Two years ago, I wrote a post about the work of Nick Bostrom (of Oxford University) and David Kipping (of Columbia University) regarding the unsettling possibility that we -- and by "we," I mean the entire observable universe -- might be a giant computer simulation.
There are a lot of other scientists who take this possibility seriously. In fact, back in 2016 there was a fascinating panel discussion (well worth watching in its entirety), moderated by astrophysicist Neil deGrasse Tyson, considering the question. Interestingly, Tyson -- who I consider to be a skeptic's skeptic -- was himself very accepting of the claim, and said at the end that if hard evidence is ever found that we are living in a simulation, he'll "be the only one in the room who's not surprised."
Other participants brought up some mind-boggling points. The brilliant Swedish-American cosmologist Max Tegmark, of MIT, asked the question of why the fundamental rules of physics are mathematical. He went on to point out that if you were a character inside a computer game (even a simple one), and you started to analyze the behavior of things in the game from within the game -- i.e., to do science -- you'd see the same thing. Okay, in our universe the math is more complicated than the rules governing a computer game, but when you get down to the most basic levels, it still is just math. "Everything is mathematical," he said. "And if everything is mathematical, then it's programmable."
One of the most interesting approaches came from Zohreh Davoudi, also of MIT. Davoudi is studying high-energy cosmic rays -- orders of magnitude more energetic than anything we can create in the lab -- as a way of probing the universe for what amount to glitches in the simulation. It's analogous to the screen-door effect , a well-known phenomenon in visual displays, where (because there isn't sufficient resolution or computing power to give an infinitely smooth picture) if you zoom in too much, images pixellate. The same thing, Davoudi says, could happen at extremely high energies; since you'd need an infinite amount of information to simulate behavior of particles on those scales, glitchiness in extreme conditions could be a hint we're inside a simulation. "We're looking for evidence of cutting corners to make the simulation run with less demand on memory," she said. "It's one way to test the claim empirically."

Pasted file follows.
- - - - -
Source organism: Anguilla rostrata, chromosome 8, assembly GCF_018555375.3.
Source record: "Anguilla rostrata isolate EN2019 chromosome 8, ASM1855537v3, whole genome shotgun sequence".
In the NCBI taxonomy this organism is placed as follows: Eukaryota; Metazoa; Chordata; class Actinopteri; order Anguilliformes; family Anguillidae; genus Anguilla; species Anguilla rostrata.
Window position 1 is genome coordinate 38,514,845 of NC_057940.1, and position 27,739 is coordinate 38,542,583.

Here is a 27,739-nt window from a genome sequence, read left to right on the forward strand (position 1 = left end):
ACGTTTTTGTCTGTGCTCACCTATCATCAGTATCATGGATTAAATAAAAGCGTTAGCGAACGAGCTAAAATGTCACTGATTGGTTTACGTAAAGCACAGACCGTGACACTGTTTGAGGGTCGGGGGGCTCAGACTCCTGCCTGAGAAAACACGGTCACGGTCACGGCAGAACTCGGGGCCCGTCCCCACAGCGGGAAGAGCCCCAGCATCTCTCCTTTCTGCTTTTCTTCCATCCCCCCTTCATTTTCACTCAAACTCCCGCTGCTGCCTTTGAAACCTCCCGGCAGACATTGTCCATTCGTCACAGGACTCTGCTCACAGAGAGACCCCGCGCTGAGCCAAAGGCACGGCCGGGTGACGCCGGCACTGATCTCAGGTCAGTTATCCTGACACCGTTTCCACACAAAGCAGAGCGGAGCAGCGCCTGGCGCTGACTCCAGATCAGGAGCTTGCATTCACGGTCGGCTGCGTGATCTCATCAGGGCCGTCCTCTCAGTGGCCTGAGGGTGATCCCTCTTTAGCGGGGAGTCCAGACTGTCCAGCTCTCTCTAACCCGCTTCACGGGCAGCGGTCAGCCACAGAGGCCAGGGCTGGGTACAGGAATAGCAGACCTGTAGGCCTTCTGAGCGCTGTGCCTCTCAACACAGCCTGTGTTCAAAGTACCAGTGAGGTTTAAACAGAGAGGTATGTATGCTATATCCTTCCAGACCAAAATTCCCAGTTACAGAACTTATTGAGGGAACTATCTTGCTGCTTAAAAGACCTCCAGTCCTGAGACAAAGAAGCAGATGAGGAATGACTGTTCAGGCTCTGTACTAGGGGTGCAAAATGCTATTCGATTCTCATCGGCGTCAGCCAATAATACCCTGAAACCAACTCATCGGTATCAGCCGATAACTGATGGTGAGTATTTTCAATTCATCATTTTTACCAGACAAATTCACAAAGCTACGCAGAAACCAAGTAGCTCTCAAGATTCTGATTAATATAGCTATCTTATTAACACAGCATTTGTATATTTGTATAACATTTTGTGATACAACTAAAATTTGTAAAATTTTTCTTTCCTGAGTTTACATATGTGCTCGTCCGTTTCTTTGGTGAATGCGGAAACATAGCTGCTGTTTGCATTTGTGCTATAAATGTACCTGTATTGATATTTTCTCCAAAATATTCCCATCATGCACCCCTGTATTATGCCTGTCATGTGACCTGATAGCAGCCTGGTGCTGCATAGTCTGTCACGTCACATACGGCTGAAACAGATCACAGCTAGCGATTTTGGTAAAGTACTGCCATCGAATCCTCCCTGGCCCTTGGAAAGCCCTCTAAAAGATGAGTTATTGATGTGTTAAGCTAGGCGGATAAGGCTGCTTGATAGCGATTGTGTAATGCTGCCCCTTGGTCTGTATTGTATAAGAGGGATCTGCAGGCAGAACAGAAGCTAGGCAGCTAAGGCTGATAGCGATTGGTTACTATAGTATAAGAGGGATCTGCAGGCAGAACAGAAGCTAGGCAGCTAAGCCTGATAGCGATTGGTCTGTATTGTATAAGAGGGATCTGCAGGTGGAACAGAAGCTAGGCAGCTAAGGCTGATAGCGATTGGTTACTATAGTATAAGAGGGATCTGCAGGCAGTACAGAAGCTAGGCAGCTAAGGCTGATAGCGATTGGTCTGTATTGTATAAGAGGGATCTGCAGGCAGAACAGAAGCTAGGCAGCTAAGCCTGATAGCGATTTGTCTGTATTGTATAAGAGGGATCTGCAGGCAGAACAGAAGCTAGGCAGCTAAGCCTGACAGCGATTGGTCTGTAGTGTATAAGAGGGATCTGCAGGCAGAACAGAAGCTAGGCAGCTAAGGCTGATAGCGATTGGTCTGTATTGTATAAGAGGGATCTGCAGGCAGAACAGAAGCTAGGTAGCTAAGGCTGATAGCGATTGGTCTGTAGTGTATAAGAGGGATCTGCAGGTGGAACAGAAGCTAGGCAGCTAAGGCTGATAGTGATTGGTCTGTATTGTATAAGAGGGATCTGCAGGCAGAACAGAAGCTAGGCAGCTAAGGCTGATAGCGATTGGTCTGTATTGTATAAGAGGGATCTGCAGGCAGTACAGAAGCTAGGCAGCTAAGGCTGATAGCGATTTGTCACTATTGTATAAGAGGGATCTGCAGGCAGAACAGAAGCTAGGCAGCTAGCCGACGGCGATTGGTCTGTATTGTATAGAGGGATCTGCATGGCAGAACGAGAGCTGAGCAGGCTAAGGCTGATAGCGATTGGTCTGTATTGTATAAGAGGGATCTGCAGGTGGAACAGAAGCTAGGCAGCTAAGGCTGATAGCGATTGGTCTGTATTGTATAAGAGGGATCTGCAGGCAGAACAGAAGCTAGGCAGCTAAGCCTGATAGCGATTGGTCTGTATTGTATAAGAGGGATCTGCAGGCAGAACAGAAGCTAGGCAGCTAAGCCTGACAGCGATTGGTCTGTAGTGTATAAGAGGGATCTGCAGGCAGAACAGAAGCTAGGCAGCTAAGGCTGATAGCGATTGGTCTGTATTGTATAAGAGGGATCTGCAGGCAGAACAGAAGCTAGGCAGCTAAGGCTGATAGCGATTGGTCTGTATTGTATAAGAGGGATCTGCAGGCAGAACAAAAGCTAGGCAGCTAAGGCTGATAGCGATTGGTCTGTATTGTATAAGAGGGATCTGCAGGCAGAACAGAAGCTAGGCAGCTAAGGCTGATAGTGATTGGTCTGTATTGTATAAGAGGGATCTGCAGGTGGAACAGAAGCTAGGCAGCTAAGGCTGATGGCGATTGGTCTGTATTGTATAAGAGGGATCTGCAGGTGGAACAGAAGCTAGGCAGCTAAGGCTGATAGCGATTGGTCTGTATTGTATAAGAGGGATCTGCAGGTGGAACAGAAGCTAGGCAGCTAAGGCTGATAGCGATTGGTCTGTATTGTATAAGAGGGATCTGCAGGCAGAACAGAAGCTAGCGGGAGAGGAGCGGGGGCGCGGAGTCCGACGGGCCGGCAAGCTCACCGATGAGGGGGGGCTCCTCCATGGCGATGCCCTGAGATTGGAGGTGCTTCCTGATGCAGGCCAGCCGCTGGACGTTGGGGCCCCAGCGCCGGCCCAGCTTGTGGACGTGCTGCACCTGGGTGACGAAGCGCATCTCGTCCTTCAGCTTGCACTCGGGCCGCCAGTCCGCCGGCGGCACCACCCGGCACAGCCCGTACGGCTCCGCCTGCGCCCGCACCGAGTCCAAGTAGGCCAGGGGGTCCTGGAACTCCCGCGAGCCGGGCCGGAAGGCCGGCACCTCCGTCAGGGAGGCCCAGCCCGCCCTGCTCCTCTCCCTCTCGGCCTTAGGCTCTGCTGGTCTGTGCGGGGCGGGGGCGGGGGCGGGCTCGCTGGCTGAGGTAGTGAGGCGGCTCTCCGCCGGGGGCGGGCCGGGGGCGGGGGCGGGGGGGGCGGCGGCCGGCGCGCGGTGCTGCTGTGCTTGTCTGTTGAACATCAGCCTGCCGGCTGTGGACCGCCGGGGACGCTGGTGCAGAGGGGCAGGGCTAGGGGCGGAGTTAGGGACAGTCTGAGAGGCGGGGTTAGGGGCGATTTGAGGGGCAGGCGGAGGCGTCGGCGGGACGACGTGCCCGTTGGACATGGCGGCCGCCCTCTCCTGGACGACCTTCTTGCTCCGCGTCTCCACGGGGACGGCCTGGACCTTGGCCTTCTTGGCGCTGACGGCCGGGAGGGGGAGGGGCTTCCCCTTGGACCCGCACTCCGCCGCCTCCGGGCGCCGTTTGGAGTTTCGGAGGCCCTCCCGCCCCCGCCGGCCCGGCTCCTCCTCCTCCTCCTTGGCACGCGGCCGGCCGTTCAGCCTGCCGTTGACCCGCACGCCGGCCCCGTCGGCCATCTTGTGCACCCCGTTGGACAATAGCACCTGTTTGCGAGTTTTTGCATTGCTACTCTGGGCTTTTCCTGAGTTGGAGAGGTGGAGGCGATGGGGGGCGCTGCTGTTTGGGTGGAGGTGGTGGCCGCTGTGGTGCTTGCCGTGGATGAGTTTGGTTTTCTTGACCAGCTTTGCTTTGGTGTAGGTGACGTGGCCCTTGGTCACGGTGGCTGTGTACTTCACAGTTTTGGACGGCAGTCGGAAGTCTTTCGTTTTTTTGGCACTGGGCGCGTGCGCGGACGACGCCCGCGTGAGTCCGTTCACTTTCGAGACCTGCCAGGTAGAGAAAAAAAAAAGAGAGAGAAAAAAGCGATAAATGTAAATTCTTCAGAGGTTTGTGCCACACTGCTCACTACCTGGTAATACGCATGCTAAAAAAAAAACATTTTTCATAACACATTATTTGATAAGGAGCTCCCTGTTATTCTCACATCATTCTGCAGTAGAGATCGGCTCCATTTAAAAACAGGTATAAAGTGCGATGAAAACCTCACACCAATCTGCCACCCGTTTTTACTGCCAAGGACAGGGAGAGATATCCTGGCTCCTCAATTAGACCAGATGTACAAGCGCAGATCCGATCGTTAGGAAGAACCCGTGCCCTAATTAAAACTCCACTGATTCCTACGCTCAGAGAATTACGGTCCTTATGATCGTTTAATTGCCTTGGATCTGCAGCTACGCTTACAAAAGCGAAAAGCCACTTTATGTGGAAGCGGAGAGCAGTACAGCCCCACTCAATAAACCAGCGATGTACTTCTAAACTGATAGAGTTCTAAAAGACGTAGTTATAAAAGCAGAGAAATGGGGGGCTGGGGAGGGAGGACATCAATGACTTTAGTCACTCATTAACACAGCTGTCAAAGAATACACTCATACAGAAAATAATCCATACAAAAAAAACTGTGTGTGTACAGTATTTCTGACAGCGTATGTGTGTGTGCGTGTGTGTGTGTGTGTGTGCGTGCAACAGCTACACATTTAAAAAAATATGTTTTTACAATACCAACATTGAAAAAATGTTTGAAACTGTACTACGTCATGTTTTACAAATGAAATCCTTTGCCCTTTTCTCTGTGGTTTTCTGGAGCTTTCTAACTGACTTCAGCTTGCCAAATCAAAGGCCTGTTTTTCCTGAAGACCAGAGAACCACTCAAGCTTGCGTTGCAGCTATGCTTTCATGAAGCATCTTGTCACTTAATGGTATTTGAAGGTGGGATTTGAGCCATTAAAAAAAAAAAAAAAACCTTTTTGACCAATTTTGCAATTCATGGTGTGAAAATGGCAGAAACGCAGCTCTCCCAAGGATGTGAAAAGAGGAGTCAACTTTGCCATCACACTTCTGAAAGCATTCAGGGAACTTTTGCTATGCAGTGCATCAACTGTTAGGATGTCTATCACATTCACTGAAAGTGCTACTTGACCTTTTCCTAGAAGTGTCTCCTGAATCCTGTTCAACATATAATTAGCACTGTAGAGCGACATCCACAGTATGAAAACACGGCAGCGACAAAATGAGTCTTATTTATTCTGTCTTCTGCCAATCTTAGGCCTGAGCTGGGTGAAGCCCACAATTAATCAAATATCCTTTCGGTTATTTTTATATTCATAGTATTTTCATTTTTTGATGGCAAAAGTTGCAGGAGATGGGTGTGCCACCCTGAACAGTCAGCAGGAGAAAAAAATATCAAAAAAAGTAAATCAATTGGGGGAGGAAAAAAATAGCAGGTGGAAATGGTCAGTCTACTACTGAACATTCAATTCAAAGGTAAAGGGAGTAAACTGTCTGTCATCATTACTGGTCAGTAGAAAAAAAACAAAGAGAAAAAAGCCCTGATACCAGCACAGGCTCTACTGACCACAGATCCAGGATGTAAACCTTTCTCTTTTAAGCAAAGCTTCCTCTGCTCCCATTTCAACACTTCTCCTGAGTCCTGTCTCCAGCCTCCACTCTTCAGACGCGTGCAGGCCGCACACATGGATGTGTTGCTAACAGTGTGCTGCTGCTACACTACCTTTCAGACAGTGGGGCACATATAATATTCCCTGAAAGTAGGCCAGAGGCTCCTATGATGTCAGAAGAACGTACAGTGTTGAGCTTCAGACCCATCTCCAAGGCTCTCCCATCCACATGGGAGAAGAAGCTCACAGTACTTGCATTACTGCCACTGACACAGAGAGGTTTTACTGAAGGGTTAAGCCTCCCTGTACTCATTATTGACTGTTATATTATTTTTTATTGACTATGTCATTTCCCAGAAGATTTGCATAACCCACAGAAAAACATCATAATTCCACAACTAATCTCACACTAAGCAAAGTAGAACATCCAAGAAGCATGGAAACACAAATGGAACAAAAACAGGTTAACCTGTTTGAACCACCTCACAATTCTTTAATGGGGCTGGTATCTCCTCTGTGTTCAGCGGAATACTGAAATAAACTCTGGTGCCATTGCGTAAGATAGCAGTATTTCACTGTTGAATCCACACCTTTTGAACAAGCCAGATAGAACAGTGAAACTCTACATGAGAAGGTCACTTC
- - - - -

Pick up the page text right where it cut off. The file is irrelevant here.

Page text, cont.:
The reason this comes up is because of a recent paper by Roman Yampolskiy (of the University of Louisville) called, simply, "How to Hack the Simulation?" Yampolskiy springboards from the arguments of Bostrom, Kipping, and others -- if you accept that it's possible, or even likely, that we're in a simulation, is there a way to hack our way out of it?
The open question, of course, is whether we should. As I recall from The Matrix, the world inside the Matrix was a hell of a lot more pleasant than the apocalyptic hellscape outside it.
Be that as it may, Yampolskiy presents a detailed argument about whether it's even possible to hack ourselves out of a simulation (and answers the question "yes"). Not only does he, like Tegmark, use examples from computer games, but also describes an astonishing experiment I'd never heard of where the connectome (map of neural connections in the brain) of a roundworm, Caenorhabditis elegans, was uploaded into a robot body which then was able to navigate its environment exactly as the real, living worm did. (The more I think about this experiment, the more freaked out I become. Did the robotic worm know it was in a simulated body?)
Evaluating the strength of Yampolskiy's technical arguments is a bit beyond me, but to me where it becomes really interesting is when he gets into concrete suggestions of how we could get a glimpse of the world outside the simulation. One method, he says, is get enormous numbers of people to do something identical and (presumably) easy to simulate, and then simultaneously all doing something different. He writes: